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Luxating Patella Surgery in Dogs

Have you noticed your dog skipping every once in a while or giving a little yelp of pain while walking? They may have a luxating patella. Read on to learn more about this condition and the surgery used to restore proper knee function.

Luxating Patella in Dogs

The patella is a small bone better known as a kneecap. It is located within the trochlear groove, under the patella ligament. The patella ligament attaches the thigh muscles to the shin bone (tibia).

As the thigh muscles expand and contract the patella ligament moves the bottom part of the leg. When operating correctly, the patella rides smoothly within the trochlear groove helping to keep the ligament in its correct position.

Luxation is another word for dislocation. Patellar luxation occurs when the patella pops or jumps out of the trochlear groove as the leg is flexed. So, a luxating patella could also be called a dislocating kneecap.

In dogs with patella luxation, surgery is typically recommended to relieve pain, and minimize cartilage wear, stress on other ligaments, and the development of arthritis.

Grades of Patella Luxation in Dogs

Patella luxation is diagnosed in grades which help to describe the severity of the dislocation.

Grade 1 - The patella pops out of the groove but quickly returns within a few steps or a couple of minutes. 

Grade 2 - The patella leaves the groove and will return again, but after a longer period. Dogs will often carry, shake or extend the limb to help get the patella back into its proper location.

Grade 3 - Lameness becomes more frequent as the patella remains outside the groove for more frequent or extended periods. Cruciate ligament tears may result at this point due to poor leg alignment and knee rotation.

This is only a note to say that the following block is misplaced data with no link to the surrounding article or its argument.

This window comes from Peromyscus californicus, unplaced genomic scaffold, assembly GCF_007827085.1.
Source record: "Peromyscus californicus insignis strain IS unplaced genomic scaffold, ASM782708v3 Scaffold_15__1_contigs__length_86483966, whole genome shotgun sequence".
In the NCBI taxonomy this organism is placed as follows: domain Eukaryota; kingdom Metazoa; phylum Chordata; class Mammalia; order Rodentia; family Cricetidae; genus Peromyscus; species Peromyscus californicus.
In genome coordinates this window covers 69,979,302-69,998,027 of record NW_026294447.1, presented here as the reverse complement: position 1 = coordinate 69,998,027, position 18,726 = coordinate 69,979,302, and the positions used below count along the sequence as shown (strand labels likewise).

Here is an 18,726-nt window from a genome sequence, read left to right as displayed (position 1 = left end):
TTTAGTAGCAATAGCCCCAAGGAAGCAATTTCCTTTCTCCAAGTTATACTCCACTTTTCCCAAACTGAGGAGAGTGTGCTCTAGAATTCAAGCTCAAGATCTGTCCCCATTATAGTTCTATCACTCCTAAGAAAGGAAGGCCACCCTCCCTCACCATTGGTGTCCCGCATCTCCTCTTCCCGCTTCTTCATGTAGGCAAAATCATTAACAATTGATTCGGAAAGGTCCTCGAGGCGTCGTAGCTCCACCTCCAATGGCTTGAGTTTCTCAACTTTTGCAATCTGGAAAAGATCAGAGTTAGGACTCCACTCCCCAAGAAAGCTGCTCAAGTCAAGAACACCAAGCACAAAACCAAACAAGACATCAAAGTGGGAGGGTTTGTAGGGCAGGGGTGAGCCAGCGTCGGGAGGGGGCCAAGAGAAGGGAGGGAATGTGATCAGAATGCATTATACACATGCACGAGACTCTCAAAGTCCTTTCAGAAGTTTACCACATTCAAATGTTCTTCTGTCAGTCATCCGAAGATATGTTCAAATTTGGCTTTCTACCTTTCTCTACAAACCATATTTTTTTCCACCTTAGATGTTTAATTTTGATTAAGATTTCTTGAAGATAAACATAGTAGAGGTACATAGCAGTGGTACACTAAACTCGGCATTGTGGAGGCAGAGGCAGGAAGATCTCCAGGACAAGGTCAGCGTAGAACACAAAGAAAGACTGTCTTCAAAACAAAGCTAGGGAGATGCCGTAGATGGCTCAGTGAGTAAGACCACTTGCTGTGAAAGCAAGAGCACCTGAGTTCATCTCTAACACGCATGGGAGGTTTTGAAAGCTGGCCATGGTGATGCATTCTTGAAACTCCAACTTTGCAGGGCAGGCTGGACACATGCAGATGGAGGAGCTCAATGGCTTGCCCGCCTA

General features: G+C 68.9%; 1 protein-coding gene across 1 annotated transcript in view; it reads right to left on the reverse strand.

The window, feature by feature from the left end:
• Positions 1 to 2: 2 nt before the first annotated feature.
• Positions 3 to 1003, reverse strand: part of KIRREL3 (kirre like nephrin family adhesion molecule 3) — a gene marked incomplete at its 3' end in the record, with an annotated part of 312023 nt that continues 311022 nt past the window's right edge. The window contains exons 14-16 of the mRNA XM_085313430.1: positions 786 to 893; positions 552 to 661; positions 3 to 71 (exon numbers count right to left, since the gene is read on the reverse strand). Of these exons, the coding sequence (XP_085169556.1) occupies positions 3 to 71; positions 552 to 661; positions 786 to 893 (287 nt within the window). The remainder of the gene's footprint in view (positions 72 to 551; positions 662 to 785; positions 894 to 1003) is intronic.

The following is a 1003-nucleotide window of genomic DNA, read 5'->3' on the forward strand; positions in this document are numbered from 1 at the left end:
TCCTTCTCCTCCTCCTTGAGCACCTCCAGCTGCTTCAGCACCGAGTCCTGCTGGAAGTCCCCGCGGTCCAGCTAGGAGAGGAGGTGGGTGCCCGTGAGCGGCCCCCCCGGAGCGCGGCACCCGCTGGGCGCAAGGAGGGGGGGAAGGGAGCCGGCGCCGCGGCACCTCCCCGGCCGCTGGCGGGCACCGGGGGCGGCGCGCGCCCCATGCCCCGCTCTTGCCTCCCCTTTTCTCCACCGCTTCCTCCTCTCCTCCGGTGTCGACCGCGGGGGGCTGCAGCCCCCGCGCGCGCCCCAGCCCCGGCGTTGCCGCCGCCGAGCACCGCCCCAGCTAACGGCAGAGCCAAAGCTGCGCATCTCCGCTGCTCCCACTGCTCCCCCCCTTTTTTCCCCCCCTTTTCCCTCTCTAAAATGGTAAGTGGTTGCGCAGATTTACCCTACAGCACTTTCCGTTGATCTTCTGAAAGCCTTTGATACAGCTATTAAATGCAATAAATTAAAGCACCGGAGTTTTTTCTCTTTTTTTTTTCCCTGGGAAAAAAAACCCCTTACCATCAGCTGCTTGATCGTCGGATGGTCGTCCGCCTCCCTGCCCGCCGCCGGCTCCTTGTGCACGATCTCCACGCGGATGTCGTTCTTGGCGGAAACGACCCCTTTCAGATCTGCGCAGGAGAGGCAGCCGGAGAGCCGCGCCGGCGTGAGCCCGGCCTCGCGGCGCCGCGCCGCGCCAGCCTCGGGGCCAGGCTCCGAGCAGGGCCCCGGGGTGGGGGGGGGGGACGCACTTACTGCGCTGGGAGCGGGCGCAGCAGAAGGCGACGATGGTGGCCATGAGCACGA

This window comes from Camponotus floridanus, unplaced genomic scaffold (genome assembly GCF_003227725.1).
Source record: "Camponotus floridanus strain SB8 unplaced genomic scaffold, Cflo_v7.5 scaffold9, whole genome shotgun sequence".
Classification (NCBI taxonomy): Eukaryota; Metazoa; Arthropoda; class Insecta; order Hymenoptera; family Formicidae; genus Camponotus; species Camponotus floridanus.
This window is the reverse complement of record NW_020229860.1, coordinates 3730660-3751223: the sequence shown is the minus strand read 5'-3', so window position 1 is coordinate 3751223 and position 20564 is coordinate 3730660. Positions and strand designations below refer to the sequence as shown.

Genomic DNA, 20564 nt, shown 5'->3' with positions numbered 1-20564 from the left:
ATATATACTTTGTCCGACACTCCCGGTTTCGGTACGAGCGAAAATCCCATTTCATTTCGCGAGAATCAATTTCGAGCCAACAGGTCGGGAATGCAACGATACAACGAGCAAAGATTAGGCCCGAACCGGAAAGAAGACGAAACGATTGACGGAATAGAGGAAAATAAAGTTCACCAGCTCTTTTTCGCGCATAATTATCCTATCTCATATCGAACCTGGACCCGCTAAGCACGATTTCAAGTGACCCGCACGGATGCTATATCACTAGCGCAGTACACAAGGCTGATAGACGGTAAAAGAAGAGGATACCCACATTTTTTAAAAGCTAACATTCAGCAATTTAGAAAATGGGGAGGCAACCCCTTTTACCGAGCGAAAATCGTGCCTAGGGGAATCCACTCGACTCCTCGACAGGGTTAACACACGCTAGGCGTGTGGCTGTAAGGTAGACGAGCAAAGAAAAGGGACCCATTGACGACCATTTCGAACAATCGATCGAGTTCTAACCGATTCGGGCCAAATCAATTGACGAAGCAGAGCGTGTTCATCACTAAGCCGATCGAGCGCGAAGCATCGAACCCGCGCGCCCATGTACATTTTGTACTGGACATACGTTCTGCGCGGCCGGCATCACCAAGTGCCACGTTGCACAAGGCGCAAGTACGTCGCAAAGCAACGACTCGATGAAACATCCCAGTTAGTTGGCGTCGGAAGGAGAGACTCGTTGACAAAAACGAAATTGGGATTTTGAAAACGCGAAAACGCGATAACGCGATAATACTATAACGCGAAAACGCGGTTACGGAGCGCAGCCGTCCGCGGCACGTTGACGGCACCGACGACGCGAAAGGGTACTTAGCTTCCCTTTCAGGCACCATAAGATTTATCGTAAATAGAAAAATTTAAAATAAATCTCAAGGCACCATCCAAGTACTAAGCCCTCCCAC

Grade 4 - Patella permanently luxated. Your dog may walk in a crouched position because they are unable to properly extend their knee. Pain will be persistent and knee damage will accelerate.

Symptoms of a Luxating Patella in Dogs

The severity of your dog's symptoms will depend upon the grade of their condition but may include one or more of the following:

  • Hind leg weakness
  • Intermittent skipping
  • Hobbling
  • Bunny hopping
  • Refusal to jump
  • Resistance to exercise
  • Inability to run
  • Leg appears bowed or knock-kneed
  • Sudden yelp of pain when walking or running
  • Difficulty rising up off of floor
  • Swelling around the knee

Causes of Patella Luxation in Dogs

Patella luxation is typically an inherited condition but can also result from trauma to the leg.  Cruciate ligament tears are a common cause of patella luxation. Although this condition can occur in dogs of any age, breed or size it is most common in toy and small breed dogs such as chihuahuas, French poodles, Maltese and Bichon Frise. 

In about 50% of cases, both knees will be affected by the condition although it typically affects one side worse than the other. Whether your dog has a luxating patella in one knee or both it is likely to get progressively worse over time.